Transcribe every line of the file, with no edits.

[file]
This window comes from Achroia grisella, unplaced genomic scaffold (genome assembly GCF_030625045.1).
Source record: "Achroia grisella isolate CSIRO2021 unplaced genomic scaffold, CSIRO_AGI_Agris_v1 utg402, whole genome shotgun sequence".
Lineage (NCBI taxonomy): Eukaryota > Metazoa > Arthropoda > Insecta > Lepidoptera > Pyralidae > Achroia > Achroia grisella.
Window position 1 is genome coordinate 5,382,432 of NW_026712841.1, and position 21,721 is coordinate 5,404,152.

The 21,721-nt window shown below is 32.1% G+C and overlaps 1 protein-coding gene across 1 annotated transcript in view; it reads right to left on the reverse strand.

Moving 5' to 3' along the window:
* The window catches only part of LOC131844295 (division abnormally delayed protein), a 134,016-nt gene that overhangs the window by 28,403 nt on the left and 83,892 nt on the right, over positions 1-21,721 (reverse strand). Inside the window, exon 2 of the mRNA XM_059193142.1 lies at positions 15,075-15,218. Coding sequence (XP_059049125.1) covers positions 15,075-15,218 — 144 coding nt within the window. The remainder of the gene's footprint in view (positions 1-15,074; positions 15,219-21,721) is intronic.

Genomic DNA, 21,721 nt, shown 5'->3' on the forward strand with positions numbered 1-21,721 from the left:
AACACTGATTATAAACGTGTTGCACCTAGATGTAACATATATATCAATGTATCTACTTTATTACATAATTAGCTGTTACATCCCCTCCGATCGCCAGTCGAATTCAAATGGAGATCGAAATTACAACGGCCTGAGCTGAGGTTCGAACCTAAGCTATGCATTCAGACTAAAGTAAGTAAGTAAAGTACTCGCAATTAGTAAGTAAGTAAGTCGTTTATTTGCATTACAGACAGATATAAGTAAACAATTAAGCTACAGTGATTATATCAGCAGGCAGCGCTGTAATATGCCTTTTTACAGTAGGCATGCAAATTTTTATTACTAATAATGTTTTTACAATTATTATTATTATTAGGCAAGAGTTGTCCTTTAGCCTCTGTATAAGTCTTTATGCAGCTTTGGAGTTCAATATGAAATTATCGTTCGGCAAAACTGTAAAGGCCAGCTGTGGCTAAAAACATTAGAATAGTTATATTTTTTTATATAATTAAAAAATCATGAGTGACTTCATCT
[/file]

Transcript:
This window comes from Achroia grisella, unplaced genomic scaffold (genome assembly GCF_030625045.1).
Source record: "Achroia grisella isolate CSIRO2021 unplaced genomic scaffold, CSIRO_AGI_Agris_v1 utg402, whole genome shotgun sequence".
Lineage (NCBI taxonomy): Eukaryota > Metazoa > Arthropoda > Insecta > Lepidoptera > Pyralidae > Achroia > Achroia grisella.
Window position 1 is genome coordinate 5,382,432 of NW_026712841.1, and position 21,721 is coordinate 5,404,152.

The 21,721-nt window shown below is 32.1% G+C and overlaps 1 protein-coding gene across 1 annotated transcript in view; it reads right to left on the reverse strand.

Moving 5' to 3' along the window:
* The window catches only part of LOC131844295 (division abnormally delayed protein), a 134,016-nt gene that overhangs the window by 28,403 nt on the left and 83,892 nt on the right, over positions 1-21,721 (reverse strand). Inside the window, exon 2 of the mRNA XM_059193142.1 lies at positions 15,075-15,218. Coding sequence (XP_059049125.1) covers positions 15,075-15,218 — 144 coding nt within the window. The remainder of the gene's footprint in view (positions 1-15,074; positions 15,219-21,721) is intronic.

Genomic DNA, 21,721 nt, shown 5'->3' on the forward strand with positions numbered 1-21,721 from the left:
AACACTGATTATAAACGTGTTGCACCTAGATGTAACATATATATCAATGTATCTACTTTATTACATAATTAGCTGTTACATCCCCTCCGATCGCCAGTCGAATTCAAATGGAGATCGAAATTACAACGGCCTGAGCTGAGGTTCGAACCTAAGCTATGCATTCAGACTAAAGTAAGTAAGTAAAGTACTCGCAATTAGTAAGTAAGTAAGTCGTTTATTTGCATTACAGACAGATATAAGTAAACAATTAAGCTACAGTGATTATATCAGCAGGCAGCGCTGTAATATGCCTTTTTACAGTAGGCATGCAAATTTTTATTACTAATAATGTTTTTACAATTATTATTATTATTAGGCAAGAGTTGTCCTTTAGCCTCTGTATAAGTCTTTATGCAGCTTTGGAGTTCAATATGAAATTATCGTTCGGCAAAACTGTAAAGGCCAGCTGTGGCTAAAAACATTAGAATAGTTATATTTTTTTATATAATTAAAAAATCATGAGTGACTTCATCT